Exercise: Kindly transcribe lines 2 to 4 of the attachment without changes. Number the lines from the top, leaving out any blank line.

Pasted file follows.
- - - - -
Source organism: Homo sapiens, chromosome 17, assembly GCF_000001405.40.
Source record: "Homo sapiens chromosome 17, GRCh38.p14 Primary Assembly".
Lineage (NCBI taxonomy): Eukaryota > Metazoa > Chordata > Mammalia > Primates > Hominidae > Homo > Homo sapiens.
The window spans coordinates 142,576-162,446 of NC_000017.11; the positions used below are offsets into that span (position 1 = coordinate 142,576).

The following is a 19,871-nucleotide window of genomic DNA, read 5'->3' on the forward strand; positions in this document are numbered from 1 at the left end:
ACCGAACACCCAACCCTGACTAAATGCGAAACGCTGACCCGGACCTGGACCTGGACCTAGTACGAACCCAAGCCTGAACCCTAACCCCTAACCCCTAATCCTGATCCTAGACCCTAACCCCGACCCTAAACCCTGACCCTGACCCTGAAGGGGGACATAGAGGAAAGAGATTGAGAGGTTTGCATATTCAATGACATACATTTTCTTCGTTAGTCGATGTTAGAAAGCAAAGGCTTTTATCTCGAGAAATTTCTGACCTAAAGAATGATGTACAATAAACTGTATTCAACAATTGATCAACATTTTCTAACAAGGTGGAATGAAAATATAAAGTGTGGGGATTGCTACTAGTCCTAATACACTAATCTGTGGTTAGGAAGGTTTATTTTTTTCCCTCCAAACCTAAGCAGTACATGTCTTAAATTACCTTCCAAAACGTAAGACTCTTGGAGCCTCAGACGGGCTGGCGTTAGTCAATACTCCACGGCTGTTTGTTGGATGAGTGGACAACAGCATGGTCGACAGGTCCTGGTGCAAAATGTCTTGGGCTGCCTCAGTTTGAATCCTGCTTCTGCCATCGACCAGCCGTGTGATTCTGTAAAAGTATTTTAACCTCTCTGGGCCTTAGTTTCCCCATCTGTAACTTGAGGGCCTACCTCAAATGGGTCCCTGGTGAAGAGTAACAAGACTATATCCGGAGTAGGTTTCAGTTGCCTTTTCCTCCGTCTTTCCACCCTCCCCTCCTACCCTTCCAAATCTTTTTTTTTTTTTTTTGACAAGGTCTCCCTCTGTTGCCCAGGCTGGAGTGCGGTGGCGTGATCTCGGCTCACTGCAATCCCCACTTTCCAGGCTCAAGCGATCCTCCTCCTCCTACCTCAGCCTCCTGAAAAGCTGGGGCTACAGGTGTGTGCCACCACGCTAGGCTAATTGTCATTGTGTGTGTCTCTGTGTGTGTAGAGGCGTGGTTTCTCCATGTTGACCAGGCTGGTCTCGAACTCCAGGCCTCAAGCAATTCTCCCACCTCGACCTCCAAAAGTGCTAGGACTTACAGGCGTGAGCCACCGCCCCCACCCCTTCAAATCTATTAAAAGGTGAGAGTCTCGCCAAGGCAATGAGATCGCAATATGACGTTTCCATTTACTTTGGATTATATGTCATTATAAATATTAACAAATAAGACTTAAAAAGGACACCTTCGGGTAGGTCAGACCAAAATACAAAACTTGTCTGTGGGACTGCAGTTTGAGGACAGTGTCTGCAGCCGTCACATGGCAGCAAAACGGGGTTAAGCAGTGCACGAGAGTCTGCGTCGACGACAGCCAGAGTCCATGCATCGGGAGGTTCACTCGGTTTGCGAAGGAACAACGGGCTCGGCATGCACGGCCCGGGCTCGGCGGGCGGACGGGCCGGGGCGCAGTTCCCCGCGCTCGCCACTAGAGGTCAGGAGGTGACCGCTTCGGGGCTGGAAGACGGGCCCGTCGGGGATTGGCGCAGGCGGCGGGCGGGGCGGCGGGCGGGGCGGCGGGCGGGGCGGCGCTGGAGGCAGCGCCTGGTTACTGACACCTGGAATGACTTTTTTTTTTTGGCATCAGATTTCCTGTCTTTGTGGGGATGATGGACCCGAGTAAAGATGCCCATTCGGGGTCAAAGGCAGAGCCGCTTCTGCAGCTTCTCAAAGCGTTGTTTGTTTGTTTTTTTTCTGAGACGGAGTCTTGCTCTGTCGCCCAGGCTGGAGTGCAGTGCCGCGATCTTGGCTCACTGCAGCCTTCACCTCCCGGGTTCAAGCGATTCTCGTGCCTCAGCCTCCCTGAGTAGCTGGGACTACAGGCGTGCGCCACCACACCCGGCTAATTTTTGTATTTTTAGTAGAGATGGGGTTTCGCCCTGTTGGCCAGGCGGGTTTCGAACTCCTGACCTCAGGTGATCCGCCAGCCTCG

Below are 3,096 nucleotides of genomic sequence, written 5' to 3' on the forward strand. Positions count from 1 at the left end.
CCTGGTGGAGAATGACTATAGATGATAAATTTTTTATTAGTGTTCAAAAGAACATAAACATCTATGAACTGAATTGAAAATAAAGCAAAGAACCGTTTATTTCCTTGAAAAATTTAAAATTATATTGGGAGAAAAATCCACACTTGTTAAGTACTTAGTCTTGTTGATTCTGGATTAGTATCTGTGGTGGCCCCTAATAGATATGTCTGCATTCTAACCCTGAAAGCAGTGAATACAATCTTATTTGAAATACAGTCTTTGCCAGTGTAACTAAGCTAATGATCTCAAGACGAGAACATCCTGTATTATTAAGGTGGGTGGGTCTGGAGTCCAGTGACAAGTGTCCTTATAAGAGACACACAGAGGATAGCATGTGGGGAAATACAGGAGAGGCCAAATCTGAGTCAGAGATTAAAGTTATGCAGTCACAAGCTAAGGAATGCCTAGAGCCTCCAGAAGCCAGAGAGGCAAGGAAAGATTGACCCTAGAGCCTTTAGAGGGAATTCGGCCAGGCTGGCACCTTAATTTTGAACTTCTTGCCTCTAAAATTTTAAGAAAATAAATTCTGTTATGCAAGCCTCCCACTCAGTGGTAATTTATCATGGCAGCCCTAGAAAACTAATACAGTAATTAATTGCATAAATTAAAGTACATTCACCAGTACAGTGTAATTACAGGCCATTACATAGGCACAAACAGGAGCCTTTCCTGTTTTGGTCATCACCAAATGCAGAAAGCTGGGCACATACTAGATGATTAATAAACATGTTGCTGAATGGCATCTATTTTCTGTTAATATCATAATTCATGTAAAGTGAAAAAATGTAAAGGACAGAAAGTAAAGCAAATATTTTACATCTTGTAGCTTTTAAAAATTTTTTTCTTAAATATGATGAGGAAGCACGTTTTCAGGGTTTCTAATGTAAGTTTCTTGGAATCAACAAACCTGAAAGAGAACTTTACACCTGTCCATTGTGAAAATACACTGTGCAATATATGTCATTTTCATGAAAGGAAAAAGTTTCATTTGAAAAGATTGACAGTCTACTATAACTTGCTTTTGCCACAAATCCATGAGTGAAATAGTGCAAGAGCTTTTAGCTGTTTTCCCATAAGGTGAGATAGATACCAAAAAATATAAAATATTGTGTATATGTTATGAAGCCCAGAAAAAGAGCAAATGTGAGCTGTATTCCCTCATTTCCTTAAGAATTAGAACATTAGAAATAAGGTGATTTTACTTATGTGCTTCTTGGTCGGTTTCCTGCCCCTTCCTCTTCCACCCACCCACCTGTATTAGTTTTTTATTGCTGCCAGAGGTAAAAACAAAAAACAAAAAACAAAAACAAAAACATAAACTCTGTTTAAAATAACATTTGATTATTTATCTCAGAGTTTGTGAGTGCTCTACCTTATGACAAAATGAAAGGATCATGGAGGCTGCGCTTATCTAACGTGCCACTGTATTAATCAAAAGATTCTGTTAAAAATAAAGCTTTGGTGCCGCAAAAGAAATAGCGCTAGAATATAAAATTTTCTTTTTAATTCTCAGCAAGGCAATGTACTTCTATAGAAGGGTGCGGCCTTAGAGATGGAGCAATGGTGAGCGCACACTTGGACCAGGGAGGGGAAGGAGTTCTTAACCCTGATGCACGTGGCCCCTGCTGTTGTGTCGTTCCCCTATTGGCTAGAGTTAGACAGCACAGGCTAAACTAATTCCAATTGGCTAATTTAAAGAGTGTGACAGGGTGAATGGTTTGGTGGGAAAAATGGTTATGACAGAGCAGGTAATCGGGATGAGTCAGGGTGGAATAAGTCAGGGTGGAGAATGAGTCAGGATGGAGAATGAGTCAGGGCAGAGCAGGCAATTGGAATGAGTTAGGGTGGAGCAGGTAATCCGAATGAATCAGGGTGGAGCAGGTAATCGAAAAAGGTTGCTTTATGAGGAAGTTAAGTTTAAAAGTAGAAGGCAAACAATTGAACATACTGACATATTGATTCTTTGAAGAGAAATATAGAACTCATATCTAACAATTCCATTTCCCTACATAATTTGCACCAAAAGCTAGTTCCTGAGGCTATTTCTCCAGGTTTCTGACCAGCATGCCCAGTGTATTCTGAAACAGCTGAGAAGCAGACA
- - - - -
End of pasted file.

Source record: "Homo sapiens chromosome 17, GRCh38.p14 Primary Assembly".
Lineage (NCBI taxonomy): Eukaryota > Metazoa > Chordata > Mammalia > Primates > Hominidae > Homo > Homo sapiens.
The window spans coordinates 142,576-162,446 of NC_000017.11; the positions used below are offsets into that span (position 1 = coordinate 142,576).